• Vulnerabilities – Vulnerabilities are flaws in software, firmware, or hardware that can be exploited by an attacker to perform unauthorized actions in a system. They can be caused by software programming errors. Attackers take advantage of these errors to infect computers with malware or perform other malicious activity.

To minimize the risks of cyberattacks, follow basic cybersecurity best practices:

  • Keep software up to date. Install software patches so that attackers cannot take advantage of known problems or vulnerabilities. Many operating systems offer automatic updates. If this option is available, you should enable it. (see Understanding Patches and Software Updates for more information.)
  • Run up-to-date antivirus software. A reputable antivirus software application is an important protective measure against known malicious threats. It can automatically detect, quarantine, and remove various types of malware. Be sure to enable automatic virus definition updates to ensure maximum protection against the latest threats. Note: Because detection relies on signatures—known patterns that can identify code as malware—even the best antivirus will not provide adequate protections against new and advanced threats, such as zero-day exploits and polymorphic viruses.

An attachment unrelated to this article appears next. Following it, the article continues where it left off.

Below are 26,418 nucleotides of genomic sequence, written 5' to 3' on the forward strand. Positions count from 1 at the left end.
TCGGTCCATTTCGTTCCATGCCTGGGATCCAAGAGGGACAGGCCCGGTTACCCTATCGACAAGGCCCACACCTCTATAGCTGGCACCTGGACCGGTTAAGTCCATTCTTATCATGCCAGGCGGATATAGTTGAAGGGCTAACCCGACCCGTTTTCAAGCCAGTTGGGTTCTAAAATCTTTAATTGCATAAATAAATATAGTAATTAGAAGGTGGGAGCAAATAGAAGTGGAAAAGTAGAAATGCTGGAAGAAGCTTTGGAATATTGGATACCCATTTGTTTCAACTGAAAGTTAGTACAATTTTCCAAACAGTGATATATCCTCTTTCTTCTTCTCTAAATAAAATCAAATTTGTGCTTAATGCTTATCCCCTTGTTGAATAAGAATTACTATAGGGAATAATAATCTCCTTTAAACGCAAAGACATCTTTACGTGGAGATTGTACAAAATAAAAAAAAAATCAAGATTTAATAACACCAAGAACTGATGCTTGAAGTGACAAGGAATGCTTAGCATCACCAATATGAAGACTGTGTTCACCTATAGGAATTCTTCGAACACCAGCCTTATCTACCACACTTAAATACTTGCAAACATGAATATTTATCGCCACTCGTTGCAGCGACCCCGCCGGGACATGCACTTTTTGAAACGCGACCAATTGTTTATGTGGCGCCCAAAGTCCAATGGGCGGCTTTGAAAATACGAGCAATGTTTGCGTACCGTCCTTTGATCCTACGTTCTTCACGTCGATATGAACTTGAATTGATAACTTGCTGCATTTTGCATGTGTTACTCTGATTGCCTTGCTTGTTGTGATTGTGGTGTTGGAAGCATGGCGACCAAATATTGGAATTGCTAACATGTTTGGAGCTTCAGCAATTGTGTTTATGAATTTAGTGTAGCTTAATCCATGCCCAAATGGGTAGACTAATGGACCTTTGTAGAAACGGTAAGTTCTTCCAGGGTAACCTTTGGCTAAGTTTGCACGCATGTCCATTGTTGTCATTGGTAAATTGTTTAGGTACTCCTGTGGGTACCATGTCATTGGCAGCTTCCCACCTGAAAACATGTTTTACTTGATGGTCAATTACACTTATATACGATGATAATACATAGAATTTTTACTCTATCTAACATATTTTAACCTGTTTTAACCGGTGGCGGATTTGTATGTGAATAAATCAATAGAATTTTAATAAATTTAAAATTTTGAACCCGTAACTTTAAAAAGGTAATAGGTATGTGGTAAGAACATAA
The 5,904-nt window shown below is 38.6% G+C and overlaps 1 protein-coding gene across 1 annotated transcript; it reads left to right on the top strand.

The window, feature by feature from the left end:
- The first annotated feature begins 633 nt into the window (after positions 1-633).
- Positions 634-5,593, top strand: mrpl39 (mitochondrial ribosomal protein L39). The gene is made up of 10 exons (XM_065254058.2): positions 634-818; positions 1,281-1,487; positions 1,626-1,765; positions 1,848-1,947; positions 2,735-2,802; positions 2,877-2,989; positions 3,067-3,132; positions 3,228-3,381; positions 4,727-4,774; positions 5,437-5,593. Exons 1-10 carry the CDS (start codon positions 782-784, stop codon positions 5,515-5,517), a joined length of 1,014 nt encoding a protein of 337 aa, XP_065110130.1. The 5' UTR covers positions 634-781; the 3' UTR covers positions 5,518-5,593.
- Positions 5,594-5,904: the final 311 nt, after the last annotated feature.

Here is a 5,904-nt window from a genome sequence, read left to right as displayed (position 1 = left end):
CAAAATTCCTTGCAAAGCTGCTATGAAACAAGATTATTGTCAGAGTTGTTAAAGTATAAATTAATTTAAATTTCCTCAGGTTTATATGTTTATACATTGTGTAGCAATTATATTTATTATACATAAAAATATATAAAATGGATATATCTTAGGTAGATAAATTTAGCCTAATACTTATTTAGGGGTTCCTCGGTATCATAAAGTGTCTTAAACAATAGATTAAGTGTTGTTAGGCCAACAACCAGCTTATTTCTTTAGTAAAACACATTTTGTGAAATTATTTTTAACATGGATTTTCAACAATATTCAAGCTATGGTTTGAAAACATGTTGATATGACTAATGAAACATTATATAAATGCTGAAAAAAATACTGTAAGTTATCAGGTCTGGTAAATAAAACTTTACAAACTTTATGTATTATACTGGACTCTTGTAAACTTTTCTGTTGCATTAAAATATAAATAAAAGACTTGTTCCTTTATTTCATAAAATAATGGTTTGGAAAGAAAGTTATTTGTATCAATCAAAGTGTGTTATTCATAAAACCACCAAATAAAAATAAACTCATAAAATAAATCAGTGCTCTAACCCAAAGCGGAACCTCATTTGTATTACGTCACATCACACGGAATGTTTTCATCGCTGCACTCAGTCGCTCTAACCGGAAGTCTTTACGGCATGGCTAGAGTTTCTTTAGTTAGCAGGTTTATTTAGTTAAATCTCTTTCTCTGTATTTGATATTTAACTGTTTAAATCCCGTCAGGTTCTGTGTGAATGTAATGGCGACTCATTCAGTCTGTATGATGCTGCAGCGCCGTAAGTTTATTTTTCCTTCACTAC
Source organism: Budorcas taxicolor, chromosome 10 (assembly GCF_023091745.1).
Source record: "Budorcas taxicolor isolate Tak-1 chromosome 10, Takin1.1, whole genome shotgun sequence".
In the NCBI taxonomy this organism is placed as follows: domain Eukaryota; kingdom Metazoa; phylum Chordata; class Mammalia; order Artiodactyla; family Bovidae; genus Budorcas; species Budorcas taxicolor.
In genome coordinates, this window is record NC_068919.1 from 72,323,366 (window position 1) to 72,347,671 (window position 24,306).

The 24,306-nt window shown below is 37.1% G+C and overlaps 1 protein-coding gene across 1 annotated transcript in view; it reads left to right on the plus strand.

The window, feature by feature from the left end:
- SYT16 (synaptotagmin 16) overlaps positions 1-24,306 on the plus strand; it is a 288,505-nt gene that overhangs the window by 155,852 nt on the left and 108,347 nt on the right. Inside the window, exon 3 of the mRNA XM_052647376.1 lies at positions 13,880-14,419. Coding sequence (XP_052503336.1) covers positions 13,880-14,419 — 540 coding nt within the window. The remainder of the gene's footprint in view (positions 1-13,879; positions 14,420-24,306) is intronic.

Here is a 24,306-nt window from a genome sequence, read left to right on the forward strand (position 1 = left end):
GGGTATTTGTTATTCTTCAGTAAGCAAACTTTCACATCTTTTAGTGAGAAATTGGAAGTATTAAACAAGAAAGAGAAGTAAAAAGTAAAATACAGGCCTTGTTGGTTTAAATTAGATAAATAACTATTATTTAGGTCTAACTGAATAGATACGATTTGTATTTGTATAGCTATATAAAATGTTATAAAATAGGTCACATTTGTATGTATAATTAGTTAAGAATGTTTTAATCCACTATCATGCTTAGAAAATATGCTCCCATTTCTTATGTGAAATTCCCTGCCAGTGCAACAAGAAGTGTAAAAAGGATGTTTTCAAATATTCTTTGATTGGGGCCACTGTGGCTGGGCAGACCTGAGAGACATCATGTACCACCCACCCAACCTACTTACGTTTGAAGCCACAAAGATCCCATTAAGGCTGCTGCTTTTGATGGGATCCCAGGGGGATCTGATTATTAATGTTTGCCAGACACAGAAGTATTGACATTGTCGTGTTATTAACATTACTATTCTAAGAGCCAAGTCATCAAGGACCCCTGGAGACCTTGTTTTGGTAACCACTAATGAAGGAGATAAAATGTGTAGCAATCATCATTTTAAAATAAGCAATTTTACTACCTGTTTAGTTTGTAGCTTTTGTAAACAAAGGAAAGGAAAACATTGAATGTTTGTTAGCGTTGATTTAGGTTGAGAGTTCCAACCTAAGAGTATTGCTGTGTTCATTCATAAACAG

• Use strong passwords. Select passwords that will be difficult for attackers to guess, and use different passwords for different programs and devices. It is best to use long, strong passphrases or passwords that consist of at least 16 characters. (See Choosing and Protecting Passwords.)
  • Change default usernames and passwords. Default usernames and passwords are readily available to malicious actors. Change default passwords, as soon as possible, to a sufficiently strong and unique password.